ACLU Calls White House Report on Internet Crime Law Enforcement "Wish List"

March 9, 2000 12:00 am

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ACLU Calls White House Report on Internet Crime Law Enforcement “Wish List”


WASHINGTON– A White House report on blocking Internet crime contains dangerous recommendations that would strip away basic privacy, free speech and free press protections, the American Civil Liberties Union warned today.

The report, scheduled to be made public this morning at Attorney General Janet Reno’s weekly press briefing, “raises a number of civil liberties concerns,” the ACLU said in a letter, including suggestions for stripping away anonymity online, lowering the privacy threshold for telephone as well as online communications, and threatening laws protecting free speech rights of anyone using a computer, including news reporters.

“The Attorney General and Congress should view this report for what it is — a law enforcement wish list,” said Barry Steinhardt, Associate Director of the national ACLU and an author of the letter. “If our government truly wants to combat cybercrime, then it should look to build up our defenses through more secure networks and encryption rather than stripping away rights.”

Entitled “The Electronic Frontier: the Challenge of Unlawful Conduct Involving the Use of the Internet,” the report was prepared by the President’s Working Group on Unlawful Conduct On the Internet, a group that includes FBI Director Louis Freeh, Treasury Secretary Larry Summers, Commerce Secretary William Daley, and representatives from the military, DEA, and Secret Service.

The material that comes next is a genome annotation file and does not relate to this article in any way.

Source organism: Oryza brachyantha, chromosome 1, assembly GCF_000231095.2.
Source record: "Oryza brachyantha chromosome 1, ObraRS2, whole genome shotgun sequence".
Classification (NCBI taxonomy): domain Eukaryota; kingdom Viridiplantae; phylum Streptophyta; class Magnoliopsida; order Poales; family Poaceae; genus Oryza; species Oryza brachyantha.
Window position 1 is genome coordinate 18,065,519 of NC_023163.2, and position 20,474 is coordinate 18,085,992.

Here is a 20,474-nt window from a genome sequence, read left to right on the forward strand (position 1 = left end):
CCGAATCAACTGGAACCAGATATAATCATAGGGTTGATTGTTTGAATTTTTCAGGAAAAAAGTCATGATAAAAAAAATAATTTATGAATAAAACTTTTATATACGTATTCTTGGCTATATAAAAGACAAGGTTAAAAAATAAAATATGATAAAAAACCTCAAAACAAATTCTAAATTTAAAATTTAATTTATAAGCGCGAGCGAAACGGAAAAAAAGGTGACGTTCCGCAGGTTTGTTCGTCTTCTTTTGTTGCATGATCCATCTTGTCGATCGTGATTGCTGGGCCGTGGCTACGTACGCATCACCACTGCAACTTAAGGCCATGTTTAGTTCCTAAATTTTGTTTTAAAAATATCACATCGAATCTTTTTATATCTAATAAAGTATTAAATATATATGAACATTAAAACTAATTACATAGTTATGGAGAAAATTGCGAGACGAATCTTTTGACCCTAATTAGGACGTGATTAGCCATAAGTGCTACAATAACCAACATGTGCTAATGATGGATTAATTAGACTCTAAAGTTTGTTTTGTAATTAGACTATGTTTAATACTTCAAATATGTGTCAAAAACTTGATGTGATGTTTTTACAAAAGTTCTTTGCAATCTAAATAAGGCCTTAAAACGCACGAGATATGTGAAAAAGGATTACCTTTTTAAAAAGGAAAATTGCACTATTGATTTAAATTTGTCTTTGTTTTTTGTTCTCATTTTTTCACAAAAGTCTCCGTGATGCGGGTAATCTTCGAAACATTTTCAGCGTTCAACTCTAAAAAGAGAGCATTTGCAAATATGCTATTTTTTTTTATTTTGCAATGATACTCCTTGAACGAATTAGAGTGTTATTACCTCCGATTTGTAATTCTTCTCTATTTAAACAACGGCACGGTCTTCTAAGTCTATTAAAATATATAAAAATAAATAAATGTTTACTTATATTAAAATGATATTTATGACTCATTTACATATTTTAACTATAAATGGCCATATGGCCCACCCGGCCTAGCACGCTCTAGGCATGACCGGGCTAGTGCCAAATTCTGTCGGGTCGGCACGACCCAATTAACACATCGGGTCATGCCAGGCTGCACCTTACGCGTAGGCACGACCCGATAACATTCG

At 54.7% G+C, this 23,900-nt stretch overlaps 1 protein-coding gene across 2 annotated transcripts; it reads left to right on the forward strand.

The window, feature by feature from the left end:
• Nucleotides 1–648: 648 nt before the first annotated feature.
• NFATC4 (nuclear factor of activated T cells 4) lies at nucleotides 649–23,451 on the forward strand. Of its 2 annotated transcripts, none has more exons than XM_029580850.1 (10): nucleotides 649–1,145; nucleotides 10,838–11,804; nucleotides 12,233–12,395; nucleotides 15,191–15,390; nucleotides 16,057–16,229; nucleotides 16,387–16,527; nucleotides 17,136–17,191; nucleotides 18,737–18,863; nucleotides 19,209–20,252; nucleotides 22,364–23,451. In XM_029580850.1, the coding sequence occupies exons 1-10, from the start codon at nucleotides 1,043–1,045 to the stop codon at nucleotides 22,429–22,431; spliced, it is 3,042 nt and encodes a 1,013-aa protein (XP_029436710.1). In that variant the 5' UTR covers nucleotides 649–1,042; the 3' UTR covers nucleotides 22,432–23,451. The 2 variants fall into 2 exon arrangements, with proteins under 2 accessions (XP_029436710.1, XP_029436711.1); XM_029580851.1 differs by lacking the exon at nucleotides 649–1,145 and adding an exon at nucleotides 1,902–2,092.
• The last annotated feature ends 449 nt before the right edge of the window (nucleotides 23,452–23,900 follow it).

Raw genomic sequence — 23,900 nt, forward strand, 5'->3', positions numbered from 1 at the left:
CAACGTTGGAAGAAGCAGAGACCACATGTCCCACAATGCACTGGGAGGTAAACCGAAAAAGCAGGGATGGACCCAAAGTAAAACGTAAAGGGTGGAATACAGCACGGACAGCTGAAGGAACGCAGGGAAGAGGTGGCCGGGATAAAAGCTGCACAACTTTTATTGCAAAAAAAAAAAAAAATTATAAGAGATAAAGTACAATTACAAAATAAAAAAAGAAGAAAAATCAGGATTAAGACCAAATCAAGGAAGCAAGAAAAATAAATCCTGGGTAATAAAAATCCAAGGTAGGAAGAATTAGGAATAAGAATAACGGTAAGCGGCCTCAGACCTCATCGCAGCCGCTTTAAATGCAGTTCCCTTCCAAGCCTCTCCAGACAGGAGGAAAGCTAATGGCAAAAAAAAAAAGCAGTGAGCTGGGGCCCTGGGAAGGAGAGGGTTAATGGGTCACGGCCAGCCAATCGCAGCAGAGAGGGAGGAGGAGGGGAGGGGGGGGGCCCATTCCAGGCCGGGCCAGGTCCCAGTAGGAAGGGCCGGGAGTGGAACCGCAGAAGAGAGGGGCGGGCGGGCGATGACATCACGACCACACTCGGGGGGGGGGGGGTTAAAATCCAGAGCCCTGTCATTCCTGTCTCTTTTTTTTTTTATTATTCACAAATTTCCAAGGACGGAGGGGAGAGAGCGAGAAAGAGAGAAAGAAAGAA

Yet despite the report’s sweeping recommendations for dealing with cybercrime, the ACLU said, nowhere does it document the extent or threat of such crime or explain why the threat is so serious as to warrant dramatically expanded police powers.

Gregory T. Nojeim, a Legislative Counsel with the ACLU’s Washington National Office, said that some legal protections may indeed be outdated, but that the law needs to catch up with, not dismantle, our privacy protections. He particularly took issue with the report’s reference to privacy and anonymity as a “thorny issue.”

“Anonymity on the Internet is not a ‘thorny issue,’ it is a constitutional right,” Nojeim said. “Law enforcement and national security agencies want to outlaw the digital equivalent of pen names.”

The ACLU letter, sent yesterday to Reno, was signed by Steinhardt, Nojeim and Laura W. Murphy, director of the ACLU’s Washington National Office.

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